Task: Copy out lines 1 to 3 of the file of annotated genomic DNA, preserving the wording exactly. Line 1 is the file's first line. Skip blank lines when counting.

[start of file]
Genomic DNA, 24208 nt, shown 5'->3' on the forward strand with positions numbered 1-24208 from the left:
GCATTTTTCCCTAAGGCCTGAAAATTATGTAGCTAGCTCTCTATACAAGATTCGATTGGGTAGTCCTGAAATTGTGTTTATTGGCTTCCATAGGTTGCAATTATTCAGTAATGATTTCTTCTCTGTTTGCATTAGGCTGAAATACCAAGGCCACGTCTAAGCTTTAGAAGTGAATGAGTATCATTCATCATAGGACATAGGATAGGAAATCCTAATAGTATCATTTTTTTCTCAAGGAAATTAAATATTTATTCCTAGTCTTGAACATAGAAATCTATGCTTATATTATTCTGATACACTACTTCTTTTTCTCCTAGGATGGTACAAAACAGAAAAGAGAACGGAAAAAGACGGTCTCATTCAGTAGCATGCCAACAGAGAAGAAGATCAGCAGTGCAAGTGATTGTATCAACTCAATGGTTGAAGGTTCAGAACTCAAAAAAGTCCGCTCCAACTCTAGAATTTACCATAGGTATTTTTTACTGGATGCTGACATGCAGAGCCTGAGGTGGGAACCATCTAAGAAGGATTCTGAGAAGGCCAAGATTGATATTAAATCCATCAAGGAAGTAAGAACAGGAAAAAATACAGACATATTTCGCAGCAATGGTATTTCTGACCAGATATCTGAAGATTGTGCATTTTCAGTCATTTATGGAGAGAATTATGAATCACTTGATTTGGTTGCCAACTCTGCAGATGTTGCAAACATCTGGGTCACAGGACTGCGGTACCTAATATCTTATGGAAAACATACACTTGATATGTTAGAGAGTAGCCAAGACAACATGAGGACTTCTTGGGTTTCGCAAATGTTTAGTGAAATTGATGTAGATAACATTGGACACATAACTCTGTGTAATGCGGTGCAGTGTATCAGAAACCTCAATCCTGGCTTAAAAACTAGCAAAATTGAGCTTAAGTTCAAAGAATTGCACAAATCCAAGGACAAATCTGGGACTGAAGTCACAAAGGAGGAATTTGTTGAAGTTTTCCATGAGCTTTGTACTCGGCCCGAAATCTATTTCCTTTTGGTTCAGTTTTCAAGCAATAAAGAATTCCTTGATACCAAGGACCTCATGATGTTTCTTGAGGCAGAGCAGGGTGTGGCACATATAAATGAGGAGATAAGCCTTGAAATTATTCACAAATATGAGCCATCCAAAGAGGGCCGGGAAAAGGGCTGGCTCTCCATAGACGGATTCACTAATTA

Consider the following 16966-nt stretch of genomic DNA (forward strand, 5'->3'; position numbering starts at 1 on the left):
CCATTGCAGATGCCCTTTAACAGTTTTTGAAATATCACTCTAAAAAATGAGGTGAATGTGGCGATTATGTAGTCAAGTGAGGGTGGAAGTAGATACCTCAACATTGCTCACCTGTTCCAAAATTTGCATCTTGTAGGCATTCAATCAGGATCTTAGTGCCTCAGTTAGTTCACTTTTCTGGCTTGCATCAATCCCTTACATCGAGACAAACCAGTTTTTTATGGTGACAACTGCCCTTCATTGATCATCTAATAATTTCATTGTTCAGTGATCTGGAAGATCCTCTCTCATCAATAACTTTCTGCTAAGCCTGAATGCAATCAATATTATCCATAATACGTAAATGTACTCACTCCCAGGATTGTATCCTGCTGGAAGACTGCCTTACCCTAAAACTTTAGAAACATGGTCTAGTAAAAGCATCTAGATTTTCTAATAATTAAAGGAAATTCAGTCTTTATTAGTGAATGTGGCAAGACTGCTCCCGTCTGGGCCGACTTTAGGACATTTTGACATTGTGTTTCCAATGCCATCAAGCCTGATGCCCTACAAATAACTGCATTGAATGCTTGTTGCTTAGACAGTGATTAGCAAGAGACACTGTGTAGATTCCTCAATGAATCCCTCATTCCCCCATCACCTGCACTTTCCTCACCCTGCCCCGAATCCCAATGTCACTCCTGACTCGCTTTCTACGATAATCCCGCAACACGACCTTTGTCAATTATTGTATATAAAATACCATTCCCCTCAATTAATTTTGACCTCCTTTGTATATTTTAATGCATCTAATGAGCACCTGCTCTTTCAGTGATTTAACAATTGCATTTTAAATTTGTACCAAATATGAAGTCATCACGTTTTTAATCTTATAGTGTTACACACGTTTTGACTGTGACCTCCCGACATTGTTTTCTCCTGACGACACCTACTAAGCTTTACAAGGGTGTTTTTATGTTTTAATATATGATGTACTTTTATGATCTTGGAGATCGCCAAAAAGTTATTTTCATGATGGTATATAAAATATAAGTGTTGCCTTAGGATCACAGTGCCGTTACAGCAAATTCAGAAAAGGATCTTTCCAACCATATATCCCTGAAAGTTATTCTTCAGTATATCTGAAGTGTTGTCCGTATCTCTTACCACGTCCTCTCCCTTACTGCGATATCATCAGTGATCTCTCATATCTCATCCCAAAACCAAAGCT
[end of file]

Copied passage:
Genomic DNA, 24208 nt, shown 5'->3' on the forward strand with positions numbered 1-24208 from the left:
GCATTTTTCCCTAAGGCCTGAAAATTATGTAGCTAGCTCTCTATACAAGATTCGATTGGGTAGTCCTGAAATTGTGTTTATTGGCTTCCATAGGTTGCAATTATTCAGTAATGATTTCTTCTCTGTTTGCATTAGGCTGAAATACCAAGGCCACGTCTAAGCTTTAGAAGTGAATGAGTATCATTCATCATAGGACATAGGATAGGAAATCCTAATAGTATCATTTTTTTCTCAAGGAAATTAAATATTTATTCCTAGTCTTGAACATAGAAATCTATGCTTATATTATTCTGATACACTACTTCTTTTTCTCCTAGGATGGTACAAAACAGAAAAGAGAACGGAAAAAGACGGTCTCATTCAGTAGCATGCCAACAGAGAAGAAGATCAGCAGTGCAAGTGATTGTATCAACTCAATGGTTGAAGGTTCAGAACTCAAAAAAGTCCGCTCCAACTCTAGAATTTACCATAGGTATTTTTTACTGGATGCTGACATGCAGAGCCTGAGGTGGGAACCATCTAAGAAGGATTCTGAGAAGGCCAAGATTGATATTAAATCCATCAAGGAAGTAAGAACAGGAAAAAATACAGACATATTTCGCAGCAATGGTATTTCTGACCAGATATCTGAAGATTGTGCATTTTCAGTCATTTATGGAGAGAATTATGAATCACTTGATTTGGTTGCCAACTCTGCAGATGTTGCAAACATCTGGGTCACAGGACTGCGGTACCTAATATCTTATGGAAAACATACACTTGATATGTTAGAGAGTAGCCAAGACAACATGAGGACTTCTTGGGTTTCGCAAATGTTTAGTGAAATTGATGTAGATAACATTGGACACATAACTCTGTGTAATGCGGTGCAGTGTATCAGAAACCTCAATCCTGGCTTAAAAACTAGCAAAATTGAGCTTAAGTTCAAAGAATTGCACAAATCCAAGGACAAATCTGGGACTGAAGTCACAAAGGAGGAATTTGTTGAAGTTTTCCATGAGCTTTGTACTCGGCCCGAAATCTATTTCCTTTTGGTTCAGTTTTCAAGCAATAAAGAATTCCTTGATACCAAGGACCTCATGATGTTTCTTGAGGCAGAGCAGGGTGTGGCACATATAAATGAGGAGATAAGCCTTGAAATTATTCACAAATATGAGCCATCCAAAGAGGGCCGGGAAAAGGGCTGGCTCTCCATAGACGGATTCACTAATTA

Consider the following 16966-nt stretch of genomic DNA (forward strand, 5'->3'; position numbering starts at 1 on the left):